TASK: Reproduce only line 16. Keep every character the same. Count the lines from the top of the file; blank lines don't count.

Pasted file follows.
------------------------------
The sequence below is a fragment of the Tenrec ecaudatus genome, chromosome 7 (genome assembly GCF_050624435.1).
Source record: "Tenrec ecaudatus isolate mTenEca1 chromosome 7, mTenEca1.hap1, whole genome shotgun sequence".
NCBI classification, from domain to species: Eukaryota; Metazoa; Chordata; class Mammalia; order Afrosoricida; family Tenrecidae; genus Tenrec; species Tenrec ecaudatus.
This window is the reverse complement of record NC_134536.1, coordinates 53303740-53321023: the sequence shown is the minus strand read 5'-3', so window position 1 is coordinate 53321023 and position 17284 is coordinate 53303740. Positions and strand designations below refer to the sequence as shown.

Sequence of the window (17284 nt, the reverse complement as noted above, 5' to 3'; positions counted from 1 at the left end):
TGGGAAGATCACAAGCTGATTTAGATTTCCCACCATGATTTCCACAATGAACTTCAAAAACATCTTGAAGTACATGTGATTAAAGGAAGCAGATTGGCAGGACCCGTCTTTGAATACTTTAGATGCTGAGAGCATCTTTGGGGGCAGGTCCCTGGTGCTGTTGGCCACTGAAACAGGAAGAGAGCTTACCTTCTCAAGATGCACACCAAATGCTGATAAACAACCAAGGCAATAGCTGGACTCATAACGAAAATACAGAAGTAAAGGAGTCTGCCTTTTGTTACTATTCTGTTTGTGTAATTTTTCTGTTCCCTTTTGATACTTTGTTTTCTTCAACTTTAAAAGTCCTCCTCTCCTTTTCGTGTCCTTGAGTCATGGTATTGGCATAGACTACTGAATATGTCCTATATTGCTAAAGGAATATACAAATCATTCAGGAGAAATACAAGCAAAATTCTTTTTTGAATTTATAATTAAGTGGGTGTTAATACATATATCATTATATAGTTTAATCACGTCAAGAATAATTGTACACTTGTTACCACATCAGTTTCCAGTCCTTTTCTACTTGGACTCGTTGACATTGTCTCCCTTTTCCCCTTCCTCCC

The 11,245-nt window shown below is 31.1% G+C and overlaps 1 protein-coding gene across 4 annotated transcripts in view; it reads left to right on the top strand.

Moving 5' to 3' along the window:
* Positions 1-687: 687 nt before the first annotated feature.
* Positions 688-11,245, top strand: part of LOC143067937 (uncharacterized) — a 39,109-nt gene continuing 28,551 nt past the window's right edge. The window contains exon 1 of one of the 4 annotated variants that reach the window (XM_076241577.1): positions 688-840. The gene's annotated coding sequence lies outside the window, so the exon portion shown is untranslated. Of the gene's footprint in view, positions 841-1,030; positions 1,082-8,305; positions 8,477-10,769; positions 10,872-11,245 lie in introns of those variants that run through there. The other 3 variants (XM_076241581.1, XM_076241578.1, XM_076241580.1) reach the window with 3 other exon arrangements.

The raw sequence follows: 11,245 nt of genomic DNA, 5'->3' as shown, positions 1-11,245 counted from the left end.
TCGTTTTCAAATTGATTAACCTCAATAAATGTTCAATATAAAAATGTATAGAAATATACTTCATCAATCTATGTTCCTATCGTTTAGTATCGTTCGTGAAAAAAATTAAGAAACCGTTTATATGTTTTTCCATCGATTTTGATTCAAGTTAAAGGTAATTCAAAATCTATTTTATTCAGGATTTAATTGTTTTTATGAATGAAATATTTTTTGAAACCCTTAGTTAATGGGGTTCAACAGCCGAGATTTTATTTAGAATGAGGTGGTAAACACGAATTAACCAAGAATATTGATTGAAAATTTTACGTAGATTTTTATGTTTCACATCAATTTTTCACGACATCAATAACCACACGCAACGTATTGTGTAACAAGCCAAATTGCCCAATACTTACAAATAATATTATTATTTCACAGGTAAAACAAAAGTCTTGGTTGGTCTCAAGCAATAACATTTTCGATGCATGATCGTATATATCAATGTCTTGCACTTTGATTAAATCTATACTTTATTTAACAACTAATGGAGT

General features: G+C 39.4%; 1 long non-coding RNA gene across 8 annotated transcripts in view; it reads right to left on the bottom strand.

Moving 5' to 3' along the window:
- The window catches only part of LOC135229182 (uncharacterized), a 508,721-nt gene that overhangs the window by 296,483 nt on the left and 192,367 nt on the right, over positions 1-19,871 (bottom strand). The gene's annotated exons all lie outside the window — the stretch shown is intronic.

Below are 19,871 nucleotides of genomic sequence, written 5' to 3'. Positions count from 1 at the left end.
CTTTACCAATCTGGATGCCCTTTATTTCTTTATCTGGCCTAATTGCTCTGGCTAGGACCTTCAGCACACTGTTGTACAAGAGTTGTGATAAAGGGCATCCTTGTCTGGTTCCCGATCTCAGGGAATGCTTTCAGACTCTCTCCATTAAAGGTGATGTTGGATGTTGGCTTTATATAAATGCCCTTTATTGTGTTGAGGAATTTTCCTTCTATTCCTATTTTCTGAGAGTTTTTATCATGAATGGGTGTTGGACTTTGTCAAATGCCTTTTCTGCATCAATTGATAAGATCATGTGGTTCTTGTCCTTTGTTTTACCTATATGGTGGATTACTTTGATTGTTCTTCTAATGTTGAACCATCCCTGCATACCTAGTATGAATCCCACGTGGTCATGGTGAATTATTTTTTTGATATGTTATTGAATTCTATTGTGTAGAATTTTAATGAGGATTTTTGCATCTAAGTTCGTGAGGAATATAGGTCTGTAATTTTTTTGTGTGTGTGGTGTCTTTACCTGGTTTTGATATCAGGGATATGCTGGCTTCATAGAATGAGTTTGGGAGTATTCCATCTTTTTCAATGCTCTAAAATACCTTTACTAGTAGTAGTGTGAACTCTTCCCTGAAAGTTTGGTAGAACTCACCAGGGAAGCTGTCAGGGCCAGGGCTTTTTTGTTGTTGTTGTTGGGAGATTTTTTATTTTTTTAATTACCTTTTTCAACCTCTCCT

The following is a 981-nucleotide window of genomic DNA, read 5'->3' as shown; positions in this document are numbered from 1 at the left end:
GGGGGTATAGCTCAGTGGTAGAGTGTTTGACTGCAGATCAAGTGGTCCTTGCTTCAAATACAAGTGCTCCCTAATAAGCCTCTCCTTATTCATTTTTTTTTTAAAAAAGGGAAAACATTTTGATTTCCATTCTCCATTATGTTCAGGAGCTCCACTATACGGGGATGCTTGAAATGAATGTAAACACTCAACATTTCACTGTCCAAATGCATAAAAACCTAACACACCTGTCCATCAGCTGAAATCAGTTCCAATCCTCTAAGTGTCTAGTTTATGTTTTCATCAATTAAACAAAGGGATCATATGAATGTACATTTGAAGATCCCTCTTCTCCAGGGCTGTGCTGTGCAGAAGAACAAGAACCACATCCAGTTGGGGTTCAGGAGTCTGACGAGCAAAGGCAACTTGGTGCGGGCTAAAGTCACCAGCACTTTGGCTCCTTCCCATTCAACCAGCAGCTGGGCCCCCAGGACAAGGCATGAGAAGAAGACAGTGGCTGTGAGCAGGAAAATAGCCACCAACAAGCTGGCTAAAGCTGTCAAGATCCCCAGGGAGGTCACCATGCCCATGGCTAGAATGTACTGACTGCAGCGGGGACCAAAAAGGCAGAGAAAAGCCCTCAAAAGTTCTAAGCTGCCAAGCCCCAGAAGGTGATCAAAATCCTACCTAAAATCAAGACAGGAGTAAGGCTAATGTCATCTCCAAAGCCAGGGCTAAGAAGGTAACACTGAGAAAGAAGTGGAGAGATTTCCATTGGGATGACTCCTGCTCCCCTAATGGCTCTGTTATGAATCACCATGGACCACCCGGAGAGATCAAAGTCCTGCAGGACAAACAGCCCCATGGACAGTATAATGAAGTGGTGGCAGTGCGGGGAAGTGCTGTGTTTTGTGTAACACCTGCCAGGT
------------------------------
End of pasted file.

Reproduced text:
Below are 19,871 nucleotides of genomic sequence, written 5' to 3'. Positions count from 1 at the left end.